Most of the houses on my block are more than 100 years old, so as you can imagine, they need a lot of maintenance and repair. I was walking the dog the other day and ran into one of my neighbors who owns a classic old house that has two-story fluted wood columns supporting the front porches. As I was leaning against one of the old columns chatting with him, I noticed that the trim around the bottom of the column was rotting. I mentioned to him that with the right material, fixing the rot is an easy repair that I could show him how to do.

 

Repair rotted wood with epoxy
Using epoxy is a simple way to repair rotted wood.

The key to repairing rotted trim pieces easily is to use two-part epoxy putty. I like Abatron brand's WoodEpox. To buy it online or locate a dealer, go to abatron.com. Epoxy putty is really expensive, so you'll want to limit repairs to items that are difficult or expensive to replace, such as windowsills or some moldings. Basically, to repair or replace a section of rotted wood, you scrape or chisel out as much of the rot as possible, and then soak the remainder with a liquid epoxy to consolidate it. Then you mix the epoxy putty and mold it to the shape of the missing wood. When the putty has hardened to the consistency of soap, you can carve and sand it to fine-tune the shape. Read this article for details on how to do wood repairs with epoxy.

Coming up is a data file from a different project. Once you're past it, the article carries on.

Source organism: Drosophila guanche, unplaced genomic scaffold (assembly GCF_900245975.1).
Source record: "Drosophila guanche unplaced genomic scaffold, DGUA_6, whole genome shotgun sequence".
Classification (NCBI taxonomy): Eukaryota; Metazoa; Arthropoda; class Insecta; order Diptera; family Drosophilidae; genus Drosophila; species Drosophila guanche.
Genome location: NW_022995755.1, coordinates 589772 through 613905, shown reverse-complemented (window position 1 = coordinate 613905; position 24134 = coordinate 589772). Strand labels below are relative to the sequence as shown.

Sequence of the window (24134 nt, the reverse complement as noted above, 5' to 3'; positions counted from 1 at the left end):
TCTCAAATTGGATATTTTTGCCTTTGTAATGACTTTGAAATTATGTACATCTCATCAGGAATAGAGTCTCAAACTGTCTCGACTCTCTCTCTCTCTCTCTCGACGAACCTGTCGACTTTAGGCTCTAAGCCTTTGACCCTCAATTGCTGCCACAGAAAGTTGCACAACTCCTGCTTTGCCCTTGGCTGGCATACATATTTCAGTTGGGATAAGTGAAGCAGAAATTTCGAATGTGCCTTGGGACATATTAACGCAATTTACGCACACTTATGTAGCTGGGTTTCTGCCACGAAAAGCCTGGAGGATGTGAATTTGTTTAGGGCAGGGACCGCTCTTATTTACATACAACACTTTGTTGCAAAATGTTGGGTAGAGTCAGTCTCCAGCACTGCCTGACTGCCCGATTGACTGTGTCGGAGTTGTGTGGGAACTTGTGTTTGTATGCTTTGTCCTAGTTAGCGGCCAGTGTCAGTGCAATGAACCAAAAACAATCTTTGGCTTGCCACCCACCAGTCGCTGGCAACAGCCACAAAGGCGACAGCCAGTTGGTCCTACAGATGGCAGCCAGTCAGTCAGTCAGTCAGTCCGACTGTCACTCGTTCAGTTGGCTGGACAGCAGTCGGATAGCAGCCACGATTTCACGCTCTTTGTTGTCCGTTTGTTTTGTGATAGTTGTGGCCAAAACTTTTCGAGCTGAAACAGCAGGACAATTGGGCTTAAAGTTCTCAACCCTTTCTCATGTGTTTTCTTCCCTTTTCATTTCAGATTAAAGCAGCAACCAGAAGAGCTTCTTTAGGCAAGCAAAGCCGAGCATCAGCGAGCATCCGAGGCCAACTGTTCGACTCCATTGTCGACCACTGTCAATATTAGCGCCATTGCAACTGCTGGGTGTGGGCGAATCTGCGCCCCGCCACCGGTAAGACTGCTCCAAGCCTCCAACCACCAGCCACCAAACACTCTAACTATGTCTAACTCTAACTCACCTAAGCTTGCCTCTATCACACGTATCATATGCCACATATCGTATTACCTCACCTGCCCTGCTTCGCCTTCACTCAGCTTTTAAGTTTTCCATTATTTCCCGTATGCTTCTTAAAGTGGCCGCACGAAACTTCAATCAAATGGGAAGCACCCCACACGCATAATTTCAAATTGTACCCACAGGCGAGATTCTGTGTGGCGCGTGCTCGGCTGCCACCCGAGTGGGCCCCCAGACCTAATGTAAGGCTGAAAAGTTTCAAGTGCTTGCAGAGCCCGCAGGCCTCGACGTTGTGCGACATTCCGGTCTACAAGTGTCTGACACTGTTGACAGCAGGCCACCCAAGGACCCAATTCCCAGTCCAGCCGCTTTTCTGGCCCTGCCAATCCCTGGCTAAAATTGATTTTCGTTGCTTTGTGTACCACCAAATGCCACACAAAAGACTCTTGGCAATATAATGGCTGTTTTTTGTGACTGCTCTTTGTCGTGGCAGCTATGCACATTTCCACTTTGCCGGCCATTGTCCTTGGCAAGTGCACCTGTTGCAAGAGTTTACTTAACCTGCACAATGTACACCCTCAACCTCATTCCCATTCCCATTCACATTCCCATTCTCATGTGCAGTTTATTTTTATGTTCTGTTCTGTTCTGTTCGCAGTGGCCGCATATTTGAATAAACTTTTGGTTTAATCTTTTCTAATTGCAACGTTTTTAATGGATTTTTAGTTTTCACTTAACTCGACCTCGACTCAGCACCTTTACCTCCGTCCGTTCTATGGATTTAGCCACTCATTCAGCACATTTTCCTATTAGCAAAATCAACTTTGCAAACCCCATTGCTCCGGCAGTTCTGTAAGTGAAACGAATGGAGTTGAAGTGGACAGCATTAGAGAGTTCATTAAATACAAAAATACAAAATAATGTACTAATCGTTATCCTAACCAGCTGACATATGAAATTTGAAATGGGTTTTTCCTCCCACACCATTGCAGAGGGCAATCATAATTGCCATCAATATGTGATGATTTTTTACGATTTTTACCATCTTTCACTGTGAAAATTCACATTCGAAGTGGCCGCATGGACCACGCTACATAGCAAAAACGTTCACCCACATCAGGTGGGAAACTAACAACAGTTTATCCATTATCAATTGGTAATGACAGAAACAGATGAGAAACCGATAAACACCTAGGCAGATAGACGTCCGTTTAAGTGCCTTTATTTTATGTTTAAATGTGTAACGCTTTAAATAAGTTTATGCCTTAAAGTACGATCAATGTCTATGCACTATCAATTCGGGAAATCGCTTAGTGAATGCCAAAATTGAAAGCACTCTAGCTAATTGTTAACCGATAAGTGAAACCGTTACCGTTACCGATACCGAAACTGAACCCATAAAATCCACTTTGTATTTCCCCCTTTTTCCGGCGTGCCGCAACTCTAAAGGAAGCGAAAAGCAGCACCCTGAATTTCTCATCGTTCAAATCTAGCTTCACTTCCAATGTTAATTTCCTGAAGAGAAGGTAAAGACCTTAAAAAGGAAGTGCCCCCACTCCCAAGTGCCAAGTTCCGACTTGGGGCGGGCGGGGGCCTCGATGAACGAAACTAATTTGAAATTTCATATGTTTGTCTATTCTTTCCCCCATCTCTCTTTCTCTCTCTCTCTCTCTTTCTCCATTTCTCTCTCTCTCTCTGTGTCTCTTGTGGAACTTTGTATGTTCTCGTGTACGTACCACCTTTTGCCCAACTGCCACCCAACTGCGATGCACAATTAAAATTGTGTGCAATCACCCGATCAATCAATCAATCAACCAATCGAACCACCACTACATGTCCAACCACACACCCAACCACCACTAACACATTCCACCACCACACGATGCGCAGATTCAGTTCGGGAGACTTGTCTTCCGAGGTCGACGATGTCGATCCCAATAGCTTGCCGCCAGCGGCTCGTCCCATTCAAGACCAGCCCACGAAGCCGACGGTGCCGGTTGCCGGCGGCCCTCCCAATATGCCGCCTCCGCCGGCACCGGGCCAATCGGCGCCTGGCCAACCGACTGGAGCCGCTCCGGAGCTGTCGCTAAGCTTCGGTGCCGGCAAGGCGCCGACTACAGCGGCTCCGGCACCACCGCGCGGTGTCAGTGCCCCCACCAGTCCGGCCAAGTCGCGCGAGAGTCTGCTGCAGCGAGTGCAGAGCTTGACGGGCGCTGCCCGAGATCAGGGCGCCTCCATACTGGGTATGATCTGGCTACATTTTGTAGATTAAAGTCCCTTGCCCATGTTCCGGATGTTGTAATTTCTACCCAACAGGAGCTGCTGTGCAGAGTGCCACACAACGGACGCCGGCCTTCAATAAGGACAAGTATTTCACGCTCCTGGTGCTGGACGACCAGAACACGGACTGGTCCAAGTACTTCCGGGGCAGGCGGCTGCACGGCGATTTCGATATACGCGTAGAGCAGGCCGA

I directed my neighbor to the article on our Web site and gave him a few pointers on using the epoxy to repair the column base. But I suspect that in the next few weeks, I'll gather up a few tools and some epoxy and give him a hands-on tutorial. 

 

— Jeff Gorton, Associate Editor